I recently returned from a fantastic trip to Israel — an interfaith delegation sponsored by the Jewish Federation of Southern Arizona. Our group consisted of 28 dynamic and open-minded people — a vibrant and deeply engaged mix of faiths, ethnicities, and professional backgrounds.
Together we walked, climbed, and explored the LAND — from religious, historical, and archaeological sites in Jerusalem, Masada, and the Golan Heights to the military complex of Israel Aerospace Industries, a leader in both the defense and commercial markets, where the Iron Dome was developed.
We enriched our understanding by reading TEXTS, from Biblical to contemporary. We read Jewish, Christian, and Islamic sources that informed the foundation as well as the continuing conflict that defines the only democracy in the Middle East.
We focused our attention on the diversity of PEOPLE who inhabit this thriving country. Israelis and Palestinians, Muslims, Christians, Bahais, and Druze, settlers in the West Bank, and immigrants from Africa, Russia, and the Philippines. Secular and religious, Ashkenazi and Sephardi, each one sharing a different story, a different struggle, a different Israel.
And as we wove a tapestry of these three aspects of Israel — land, people, and texts — a common thread emerged. In fact, a single phrase defined our major takeaway: IT’S COMPLICATED.
I first lived in Israel in 1974 when Israel, at 26, was only five years older than I. Now, 45 years later, it’s hard to reconcile the Israel of today with the one I knew back when my apartment had no hot water or heat and the (non-Arab) world was predominantly sympathetic to and supportive of the fledgling country that was established as the Jewish homeland.
The Holocaust enabled us to support a country where Jews would always be welcome and safe. And American Jewry was proud to support Israel with dollars, slogans, new immigrants, and even life.
Today the majority of American Jews view Judaism as a religion based on universal principals of social justice and liberal Jewish values. Liberal thinking is universal and applies to all people, regardless of race, sex, gender, nationality. It requires fairness, justice of the highest resort. And Israel poses problems to this type of liberalism, or so it seems from the optics and news we read.
But in Israel, Judaism is much more than religion. It is a national concept emerging from Biblical times where civilization, history, and culture reside. Judaism was and is the basis of Zionism, the national yearning for and mandate to establish a country that any Jew can call home. This difference between American Jews and Israeli Jews leads to more than diversity of opinion. It leads to a crisis of identity and identification. And it’s COMPLICATED.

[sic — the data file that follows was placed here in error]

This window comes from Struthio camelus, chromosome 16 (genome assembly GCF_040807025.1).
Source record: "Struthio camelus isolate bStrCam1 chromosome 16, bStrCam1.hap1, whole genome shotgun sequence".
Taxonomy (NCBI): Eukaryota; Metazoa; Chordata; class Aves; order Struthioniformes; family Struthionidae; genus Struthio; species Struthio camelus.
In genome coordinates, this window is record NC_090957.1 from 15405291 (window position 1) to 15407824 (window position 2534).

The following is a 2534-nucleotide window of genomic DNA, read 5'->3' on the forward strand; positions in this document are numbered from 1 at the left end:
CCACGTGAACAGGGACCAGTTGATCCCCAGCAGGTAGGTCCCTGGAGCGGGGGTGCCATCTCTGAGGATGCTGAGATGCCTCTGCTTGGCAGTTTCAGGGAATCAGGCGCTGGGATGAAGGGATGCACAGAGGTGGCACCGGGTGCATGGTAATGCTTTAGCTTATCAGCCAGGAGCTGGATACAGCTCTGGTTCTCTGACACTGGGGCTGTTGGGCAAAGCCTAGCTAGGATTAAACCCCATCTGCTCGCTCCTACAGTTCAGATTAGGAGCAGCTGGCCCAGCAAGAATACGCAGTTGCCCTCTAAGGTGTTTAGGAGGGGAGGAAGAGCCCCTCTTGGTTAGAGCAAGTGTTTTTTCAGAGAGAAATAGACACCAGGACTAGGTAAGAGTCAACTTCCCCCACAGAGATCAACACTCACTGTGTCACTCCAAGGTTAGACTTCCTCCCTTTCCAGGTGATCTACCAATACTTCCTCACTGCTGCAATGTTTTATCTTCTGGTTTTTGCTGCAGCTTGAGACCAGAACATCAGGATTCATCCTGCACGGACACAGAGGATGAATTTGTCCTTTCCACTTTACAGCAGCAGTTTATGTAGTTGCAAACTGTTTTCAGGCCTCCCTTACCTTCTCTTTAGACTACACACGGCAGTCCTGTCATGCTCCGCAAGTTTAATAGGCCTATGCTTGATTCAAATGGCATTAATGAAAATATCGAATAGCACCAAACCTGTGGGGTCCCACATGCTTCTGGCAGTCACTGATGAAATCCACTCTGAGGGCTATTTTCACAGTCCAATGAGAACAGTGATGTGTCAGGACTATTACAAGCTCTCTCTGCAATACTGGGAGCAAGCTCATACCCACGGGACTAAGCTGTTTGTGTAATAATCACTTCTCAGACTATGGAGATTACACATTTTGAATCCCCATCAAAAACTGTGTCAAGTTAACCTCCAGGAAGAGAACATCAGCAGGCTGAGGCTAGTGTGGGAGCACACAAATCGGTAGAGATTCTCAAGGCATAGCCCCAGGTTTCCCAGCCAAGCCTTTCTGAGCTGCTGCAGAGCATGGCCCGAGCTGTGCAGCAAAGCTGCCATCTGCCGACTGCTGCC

It’s hard to fathom in the safety of our homes in Tucson what the daily need for national security in Israel means, let alone requires. But an incident occurred during our trip that really brought that point home.
After we visited IAI, we visited Netiv Ha’asara, a small Jewish community on the Gaza border. There we met with a Jewish artist and participated in Paths for Peace, a project in many ways similar to Ben’s Bells in Tucson. Within yards from the Gaza border, an Israeli artist engaged us all to add to the beauty of the security wall with tiles that said PEACE in Hebrew, Arabic, and English. We knew that behind that wall in Gaza, Palestinians were struggling to live. We also knew that from behind that wall, rockets were sent daily, weekly, at all hours into Israel, forcing Israeli families to run for shelter in order not to be killed. (Imagine living in Tucson where rockets fired from South Tucson would land in our backyards.)
We had dinner that night with families who lived in Netiv Ha’asara. They welcomed us with open arms and home cooked meals and shared stories of what it was like to live so close to death.
The mom with whom I had dinner shared her fear that when she took a shower, a siren would go off. She only has 15 seconds to get her family to the shelter in order to keep them safe. Just three days later, 11 rockets were fired from Gaza into the very town we visited. It’s COMPLICATED.
We met people in Israel who believe that peace is still possible. They were working in organizations like Shorashim, a joint process that envisions a social and political reality founded on dignity, trust, and the mutual recognition that Jews and Palestinians have a legitimate relationship to the land. Israelis and Palestinians, side by side, working together at the risk of their own safety to create a new reality. Yes, it’s COMPLICATED.
It would be hubris to think that I have any answers. In fact, this trip only created more questions. But I know that any resolution over time will require sacrifices. And sacrifices cannot be unilateral; they must be made on both sides.
When Jews and Arabs work together to save rather than to destroy what is most precious to them, be it their children or their land; when they mutually agree to educate their children about the necessity of peace rather than to deploy them in the cause of hatred; and when love for life trumps hatred and revenge, we may see a new beginning in the land of Israel. But, in the meantime, it’s COMPLICATED.
Amy Hirshberg Lederman is an author, Jewish educator, public speaker, and attorney who lives in Tucson. Her columns in the AJP have won awards from the American Jewish Press Association, the Arizona Newspapers Association, and the Arizona Press Club for excellence in commentary. Visit her website at www.amyhirshberglederman.com.